Frantz ***

Strong drama deals with lost love, betrayal, and lingering post-war national sentiment.  

Is it worth $10? Yes   

Out of nowhere, he appears at the cemetery. Thin, frail, terrible mustache. He places flowers on her dead fiancée’s tombstone. As he passes, the melancholy is unmistakable. His name is Adrien. Her name is Anna. Anna’s fiancée was Frantz, and the movie, aptly titled “Frantz,” is a taut, complex and deep-feeling drama about war, secrets, and redemption.

It’s 1919 in a small German village. The Great War has just ended, and many sons and fathers from this village didn’t return. The locals hate the French, whom they blame for murdering their loved ones. So when Adrien (Pierre Niney) first appears to Frantz’s father, Hans (Ernst Stotzner), who is a doctor, he’s promptly kicked out. But Anna (Paula Beer), who still lives with her would-have-been in-laws, sees Adrien at the cemetery and soon strikes up a conversation with him, and then vouches for him to Hans and Frantz’s mother (Marie Gruber).

They ask Adrien probing questions, but Adrien is reserved and doesn’t volunteer information. He tells of his friendship with Frantz (Anton von Lucke) during the war and what Frantz meant to him. Naturally Adrien is holding back, reticent to share anything offensive, or too much too soon. Like Anna, the audience wonders why Adrien is doing what he’s doing. The fact that his true reason and motivation are revealed 50 minutes into the film, leaving another hour for the story to go in a different but worthwhile direction, is a credit to director Francois Ozon’s (“Swimming Pool”) ability to provide surprises in what you think is a predictable tale.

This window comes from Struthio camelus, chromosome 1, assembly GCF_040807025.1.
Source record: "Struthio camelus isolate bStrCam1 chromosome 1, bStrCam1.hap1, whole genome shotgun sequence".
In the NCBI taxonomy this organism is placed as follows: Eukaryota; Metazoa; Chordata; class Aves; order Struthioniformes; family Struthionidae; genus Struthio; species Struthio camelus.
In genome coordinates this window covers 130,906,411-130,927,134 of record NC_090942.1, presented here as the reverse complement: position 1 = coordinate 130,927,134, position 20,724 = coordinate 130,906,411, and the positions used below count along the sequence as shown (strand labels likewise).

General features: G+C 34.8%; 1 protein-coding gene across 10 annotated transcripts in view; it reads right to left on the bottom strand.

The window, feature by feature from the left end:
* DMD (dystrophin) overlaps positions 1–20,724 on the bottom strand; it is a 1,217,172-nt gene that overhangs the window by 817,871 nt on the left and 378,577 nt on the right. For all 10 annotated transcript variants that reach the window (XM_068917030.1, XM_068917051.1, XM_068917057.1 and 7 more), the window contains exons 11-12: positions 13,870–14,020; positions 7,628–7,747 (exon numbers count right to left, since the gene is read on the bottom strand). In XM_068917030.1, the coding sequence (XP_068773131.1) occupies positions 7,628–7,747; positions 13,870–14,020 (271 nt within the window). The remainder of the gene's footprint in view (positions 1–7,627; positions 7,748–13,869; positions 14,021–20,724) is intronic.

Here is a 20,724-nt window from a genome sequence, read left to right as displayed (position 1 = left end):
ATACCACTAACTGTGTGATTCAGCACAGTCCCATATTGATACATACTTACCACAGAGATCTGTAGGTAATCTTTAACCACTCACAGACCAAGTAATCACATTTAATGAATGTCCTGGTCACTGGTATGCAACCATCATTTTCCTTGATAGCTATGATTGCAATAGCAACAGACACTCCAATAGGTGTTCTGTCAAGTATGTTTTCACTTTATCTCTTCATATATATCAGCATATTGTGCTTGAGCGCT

Ozon and cinematographer Pascal Marti present the film in striking black and white, with only dashes of color noticeable when Frantz “comes alive” for the protagonists. Aesthetically the black and white reflects how we look back on a bygone era, but more than that it forces the viewer to focus on the characters and dialog, which feeds directly into “Frantz’s” strengths.

The script by Philippe Piazzo is tight and cool, rarely stopping for sentimentality within the bleakness of its characters’ lives. The actors bring out the best of what the dialog has to offer, especially Beer, whose Anna is torn between mourning for Frantz, wanting to move on, and not knowing what to make of Adrien. Given that we don’t know what to make of him either, and Niney plays him so ominously close to the chest, the viewer is kept in a sustained state of wonder that’s richly satisfying.

Another issue in play is how deep-seeded hatred lingers long after the last wartime bullet is fired. At the start, no one in Germany wants to give Adrien a chance, immediately branding him as a bad guy with disregard for his actual intentions. They’re right to be suspicious, but as we learn, in a different time Frantz and Adrien would’ve been lifelong friends, and Frantz’s family, including Anna, would’ve warmly welcomed Adrien into the fold. In effect, war killed these relationships before they began, and because of the enmity that pervades, it could very well deter similar relationships for years.

“Frantz” is a gradually paced, highly effective drama that showcases tremendous acting and writing in the best ways cinema can. See it, or you’ll be missing out.

Did you know?
It’s loosely based on the Ernst Lubitsch film “Broken Lullaby” (1932).

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